"I'm terrible with color!"
How often have you heard someone say that? And you can see when you look at their work, whether it be an art quilt aka a fiber painting aka fiber collage....or a watercolor....
And yet, following a few simple guidelines, color is probably the easiest thing to fix!!
And there is so much that we CANNOT fix...so you can feel really good about finding something you CAN fix!!
Here are some of the major errors I see with color:
Problem: Too many different colors! oh my!! In Yorkshire (from whence come I many moons ago!) we call such work "cor blimey" pieces!!! Literally "cor blimey" means God Blind Me!!! and frequently those mixes of colors do. I'd love to go surfing on the 'net and find examples but with my luck it would be a piece by somebody really famous and litigious that I would pick! BUT I would encourage you to go and look!
Solution: choose a color scheme at the outset! There are several different ways to choose a color scheme and it's always best to do these BEFORE you begin making your art in color - I'm presuming of course you have a value sketch to follow!!!
Problem: art looks drab and mousy.
Solution: Almost certainly you don't have a good range of values...check to see if everything is medium value. Much commercial cloth is mid value. Best way to check is to take a photo and then convert to grey scale....
Problem: Art looks messy and confusing, no real direction.
Solution: Again it's most likely you've got too many different colors and there's no real color theme to the work. It's really helpful to have one basic color and then build on that. count up how many different colors you have!!!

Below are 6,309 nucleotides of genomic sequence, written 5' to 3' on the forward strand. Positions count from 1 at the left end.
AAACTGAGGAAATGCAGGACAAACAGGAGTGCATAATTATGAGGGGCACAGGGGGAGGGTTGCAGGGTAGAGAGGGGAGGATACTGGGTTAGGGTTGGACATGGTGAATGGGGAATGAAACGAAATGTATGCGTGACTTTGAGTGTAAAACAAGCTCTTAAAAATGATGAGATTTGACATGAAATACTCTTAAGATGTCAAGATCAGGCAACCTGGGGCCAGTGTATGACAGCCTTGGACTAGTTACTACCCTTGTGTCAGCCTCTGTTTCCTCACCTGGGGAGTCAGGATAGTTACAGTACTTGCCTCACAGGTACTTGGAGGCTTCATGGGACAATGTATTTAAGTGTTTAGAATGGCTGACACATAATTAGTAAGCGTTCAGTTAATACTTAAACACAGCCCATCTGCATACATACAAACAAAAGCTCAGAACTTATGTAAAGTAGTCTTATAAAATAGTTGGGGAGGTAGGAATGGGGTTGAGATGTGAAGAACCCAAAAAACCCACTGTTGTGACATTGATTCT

Problem: colors don't look good together.
Solution: Colors, like people!, interact and have an effect upon each other. Adjacent colors can dim or brighten the partnership!
Problem: Everything appears to be of equal importance, no focal point.
Solution: If all the fabrics are equally saturated in color, then nothing will stand out - whether the level of intensity is great or minor...
The best way to indicate focal areas is by the use of contrast - of one or more of the properties of color: hue, value, saturation and temperature.
Problem: no sense of ambience or atmosphere.
Solution: Two things will help with this: one is having a dominant color, i.e. one that there is more of than any other color...doesn't have to Dominate!....but does have to have a significant presence.
The other thing would be to choose an analogous color scheme, or a monochromatic one, rather than a complementary one.
You're probably wondering - why no pictures!!!!
Well - while I'd love to explore and find all kinds of egregious examples...it wouldn't be too polite!!!
But if you want to contact me about coaching etc...I'm happy to look at your color issues....
okay! here's a picture too....
I wanted to show the feeling of coolness and greenness as you come down our heavily forested and twisting driveway...
And, if you have been, Thanks for reading!!!
PS: There's an interesting selection of fiber art blogs to be found here: